Real world projects at Architecture Degree Show 2015

University of Liverpool School of Architecture Degree Show 2015 is entering its final week.

The show, which focuses on creating real world architectural solutions to real world problems, features work from students at every stage of their University life; from first year undergraduate projects to expansive group proposals developed by final year MArch participants.

Architect, Jack Dunne is Director of Studies and Admissions and a Lecturer on the MArch programme. He helped the students put together their displays for the End of Year show.

Bring change

Jack said: “We try to pick projects that are real world and that could bring real change to people in a number of different scenarios.”

Among the displays in the MArch5 Thesis Design section of the show, housed in the University’s Stirling Gallery and Stirling Mezzanine, are expansive proposals to build a tidal barrage across the Mersey connecting Liverpool and Wirral Waters; a pop-up cinema that has already been used to show films to the public; a plan for transforming derelict spaces across the city and a redesign of Douglas in the Isle of Man that responds to live government investment proposals for the area, among others.


The tidal barrage project, developed by students Joe Clayton, Nathan Foakes and Josh Thomas, would see a bridge connecting the two shores, with electricity producing turbines built in, a channel for shipping and creative ideas for public amenities along its length; including a velodrome, waterpark and landscaped outdoor space. The development would connect the ambitious designs proposed by Peel Holdings for the Liverpool and Wirral sides of the river and “unify the Mersey”.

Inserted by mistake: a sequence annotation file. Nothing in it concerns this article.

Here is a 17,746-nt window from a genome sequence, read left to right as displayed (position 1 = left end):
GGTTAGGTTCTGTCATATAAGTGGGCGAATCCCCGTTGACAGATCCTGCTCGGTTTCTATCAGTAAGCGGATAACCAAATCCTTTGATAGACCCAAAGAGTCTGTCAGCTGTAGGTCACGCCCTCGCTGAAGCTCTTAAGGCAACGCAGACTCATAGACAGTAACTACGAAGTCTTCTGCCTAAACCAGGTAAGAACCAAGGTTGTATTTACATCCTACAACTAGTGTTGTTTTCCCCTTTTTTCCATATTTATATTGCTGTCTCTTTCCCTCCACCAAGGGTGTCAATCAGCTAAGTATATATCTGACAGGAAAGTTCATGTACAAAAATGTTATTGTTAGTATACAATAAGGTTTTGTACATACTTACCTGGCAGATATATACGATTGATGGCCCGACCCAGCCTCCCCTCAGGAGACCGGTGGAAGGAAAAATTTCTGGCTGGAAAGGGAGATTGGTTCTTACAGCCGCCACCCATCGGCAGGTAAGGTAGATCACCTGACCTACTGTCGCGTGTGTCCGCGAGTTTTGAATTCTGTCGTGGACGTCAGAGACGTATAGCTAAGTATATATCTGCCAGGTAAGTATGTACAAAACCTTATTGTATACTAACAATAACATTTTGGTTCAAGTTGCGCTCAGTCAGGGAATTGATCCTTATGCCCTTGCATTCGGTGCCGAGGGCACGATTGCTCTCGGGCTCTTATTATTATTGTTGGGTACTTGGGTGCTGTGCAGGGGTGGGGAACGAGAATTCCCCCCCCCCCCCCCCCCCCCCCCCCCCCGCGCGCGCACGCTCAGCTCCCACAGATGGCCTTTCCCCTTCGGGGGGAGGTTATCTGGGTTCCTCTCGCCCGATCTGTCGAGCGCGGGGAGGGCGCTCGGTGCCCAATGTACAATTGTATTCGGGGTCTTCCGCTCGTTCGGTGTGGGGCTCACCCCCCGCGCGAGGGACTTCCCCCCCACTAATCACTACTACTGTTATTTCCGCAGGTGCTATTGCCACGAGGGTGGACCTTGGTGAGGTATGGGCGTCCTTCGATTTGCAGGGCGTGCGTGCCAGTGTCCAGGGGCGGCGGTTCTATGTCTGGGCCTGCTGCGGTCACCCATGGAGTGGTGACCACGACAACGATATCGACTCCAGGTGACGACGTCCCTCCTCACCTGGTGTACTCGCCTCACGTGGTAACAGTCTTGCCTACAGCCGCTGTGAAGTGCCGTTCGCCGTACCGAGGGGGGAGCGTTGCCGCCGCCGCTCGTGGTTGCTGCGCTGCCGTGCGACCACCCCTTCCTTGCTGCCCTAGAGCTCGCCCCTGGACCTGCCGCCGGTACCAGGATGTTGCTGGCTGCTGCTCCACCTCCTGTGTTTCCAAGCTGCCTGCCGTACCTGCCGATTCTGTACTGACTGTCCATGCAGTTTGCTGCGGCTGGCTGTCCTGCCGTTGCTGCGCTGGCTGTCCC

Alice Gibson, Peter Mitchell and Harry Conway’s Meanwhile Liverpool project is targeted at bringing derelict spaces back into use, with a specific emphasis on the areas around Renshaw Street in the city centre. Among the ideas proposed are street level periscopes to allow people to see into boarded up spaces, secret garden restaurants and a theatre on vacant land.


Inspired by the creative activity around Wolstenholme Square, and dismayed by Liverpool City Council proposals to develop high rise flats in the space; Mesha McManaman, Sasha Peterson and Tom Overbury developed an alternative vision that builds on the area’s existing reputation for artistic expression.

Their proposals, headed The Sound Factory: re-energising Wolstenholme Square, aim to deliver a sustainable space featuring open accessible outdoor areas and revitalised amenities to support the city’s creatives, whether in broadcasting, art or music.

Sasha said: “This was a really good opportunity to work on a real world project that would regenerate the area and build on what is already there, but make it more accessible for everyone.”

University of Liverpool School of Architecture Degree Show 2015, entitled Forms Assembled in Light, is open daily on weekdays in the School of Architecture on Bedford Street. All are welcome to attend. It closes on July 17.


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